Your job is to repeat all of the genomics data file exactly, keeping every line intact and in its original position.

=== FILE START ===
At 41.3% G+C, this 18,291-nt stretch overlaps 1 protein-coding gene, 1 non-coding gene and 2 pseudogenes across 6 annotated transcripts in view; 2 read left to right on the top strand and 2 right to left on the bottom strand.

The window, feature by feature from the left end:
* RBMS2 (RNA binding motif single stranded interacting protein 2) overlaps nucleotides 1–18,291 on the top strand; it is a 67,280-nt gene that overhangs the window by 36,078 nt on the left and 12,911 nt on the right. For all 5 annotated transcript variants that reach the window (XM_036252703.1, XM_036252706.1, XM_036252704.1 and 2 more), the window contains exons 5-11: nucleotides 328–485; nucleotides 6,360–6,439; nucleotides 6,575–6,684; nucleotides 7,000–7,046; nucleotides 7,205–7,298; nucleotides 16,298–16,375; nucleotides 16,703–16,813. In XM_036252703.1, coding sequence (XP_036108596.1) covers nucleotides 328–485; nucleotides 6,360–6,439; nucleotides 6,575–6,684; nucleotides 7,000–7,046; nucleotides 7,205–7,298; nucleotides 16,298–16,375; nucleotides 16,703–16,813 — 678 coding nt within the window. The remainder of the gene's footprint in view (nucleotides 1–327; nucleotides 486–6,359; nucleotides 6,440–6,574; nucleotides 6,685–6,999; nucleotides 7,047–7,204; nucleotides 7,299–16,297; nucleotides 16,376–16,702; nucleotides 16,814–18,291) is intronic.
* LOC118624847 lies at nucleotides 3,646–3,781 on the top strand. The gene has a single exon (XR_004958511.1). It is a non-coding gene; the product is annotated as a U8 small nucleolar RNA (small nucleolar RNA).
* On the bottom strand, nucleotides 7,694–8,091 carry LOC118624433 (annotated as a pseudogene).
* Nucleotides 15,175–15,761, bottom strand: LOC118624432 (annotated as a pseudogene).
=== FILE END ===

At 41.3% G+C, this 18,291-nt stretch overlaps 1 protein-coding gene, 1 non-coding gene and 2 pseudogenes across 6 annotated transcripts in view; 2 read left to right on the top strand and 2 right to left on the bottom strand.

The window, feature by feature from the left end:
* RBMS2 (RNA binding motif single stranded interacting protein 2) overlaps nucleotides 1–18,291 on the top strand; it is a 67,280-nt gene that overhangs the window by 36,078 nt on the left and 12,911 nt on the right. For all 5 annotated transcript variants that reach the window (XM_036252703.1, XM_036252706.1, XM_036252704.1 and 2 more), the window contains exons 5-11: nucleotides 328–485; nucleotides 6,360–6,439; nucleotides 6,575–6,684; nucleotides 7,000–7,046; nucleotides 7,205–7,298; nucleotides 16,298–16,375; nucleotides 16,703–16,813. In XM_036252703.1, coding sequence (XP_036108596.1) covers nucleotides 328–485; nucleotides 6,360–6,439; nucleotides 6,575–6,684; nucleotides 7,000–7,046; nucleotides 7,205–7,298; nucleotides 16,298–16,375; nucleotides 16,703–16,813 — 678 coding nt within the window. The remainder of the gene's footprint in view (nucleotides 1–327; nucleotides 486–6,359; nucleotides 6,440–6,574; nucleotides 6,685–6,999; nucleotides 7,047–7,204; nucleotides 7,299–16,297; nucleotides 16,376–16,702; nucleotides 16,814–18,291) is intronic.
* LOC118624847 lies at nucleotides 3,646–3,781 on the top strand. The gene has a single exon (XR_004958511.1). It is a non-coding gene; the product is annotated as a U8 small nucleolar RNA (small nucleolar RNA).
* On the bottom strand, nucleotides 7,694–8,091 carry LOC118624433 (annotated as a pseudogene).
* Nucleotides 15,175–15,761, bottom strand: LOC118624432 (annotated as a pseudogene).